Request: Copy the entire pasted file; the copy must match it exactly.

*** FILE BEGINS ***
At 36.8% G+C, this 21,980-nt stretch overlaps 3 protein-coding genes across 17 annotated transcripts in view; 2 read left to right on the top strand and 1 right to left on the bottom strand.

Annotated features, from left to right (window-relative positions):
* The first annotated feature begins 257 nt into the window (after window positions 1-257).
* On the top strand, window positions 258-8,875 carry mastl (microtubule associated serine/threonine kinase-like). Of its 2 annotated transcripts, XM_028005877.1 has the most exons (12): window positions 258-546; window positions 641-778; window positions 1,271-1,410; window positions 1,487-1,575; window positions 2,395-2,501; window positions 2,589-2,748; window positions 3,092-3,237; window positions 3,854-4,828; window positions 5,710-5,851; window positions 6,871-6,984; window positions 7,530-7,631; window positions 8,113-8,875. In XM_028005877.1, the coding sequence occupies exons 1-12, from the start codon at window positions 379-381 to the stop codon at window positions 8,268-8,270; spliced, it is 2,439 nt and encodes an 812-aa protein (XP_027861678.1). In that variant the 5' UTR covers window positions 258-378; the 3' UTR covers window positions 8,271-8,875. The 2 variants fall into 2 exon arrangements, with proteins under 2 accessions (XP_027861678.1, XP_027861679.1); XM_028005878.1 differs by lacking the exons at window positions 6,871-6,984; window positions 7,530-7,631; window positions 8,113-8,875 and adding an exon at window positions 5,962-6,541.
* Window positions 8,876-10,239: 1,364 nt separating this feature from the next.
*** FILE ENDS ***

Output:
At 36.8% G+C, this 21,980-nt stretch overlaps 3 protein-coding genes across 17 annotated transcripts in view; 2 read left to right on the top strand and 1 right to left on the bottom strand.

Annotated features, from left to right (window-relative positions):
* The first annotated feature begins 257 nt into the window (after window positions 1-257).
* On the top strand, window positions 258-8,875 carry mastl (microtubule associated serine/threonine kinase-like). Of its 2 annotated transcripts, XM_028005877.1 has the most exons (12): window positions 258-546; window positions 641-778; window positions 1,271-1,410; window positions 1,487-1,575; window positions 2,395-2,501; window positions 2,589-2,748; window positions 3,092-3,237; window positions 3,854-4,828; window positions 5,710-5,851; window positions 6,871-6,984; window positions 7,530-7,631; window positions 8,113-8,875. In XM_028005877.1, the coding sequence occupies exons 1-12, from the start codon at window positions 379-381 to the stop codon at window positions 8,268-8,270; spliced, it is 2,439 nt and encodes an 812-aa protein (XP_027861678.1). In that variant the 5' UTR covers window positions 258-378; the 3' UTR covers window positions 8,271-8,875. The 2 variants fall into 2 exon arrangements, with proteins under 2 accessions (XP_027861678.1, XP_027861679.1); XM_028005878.1 differs by lacking the exons at window positions 6,871-6,984; window positions 7,530-7,631; window positions 8,113-8,875 and adding an exon at window positions 5,962-6,541.
* Window positions 8,876-10,239: 1,364 nt separating this feature from the next.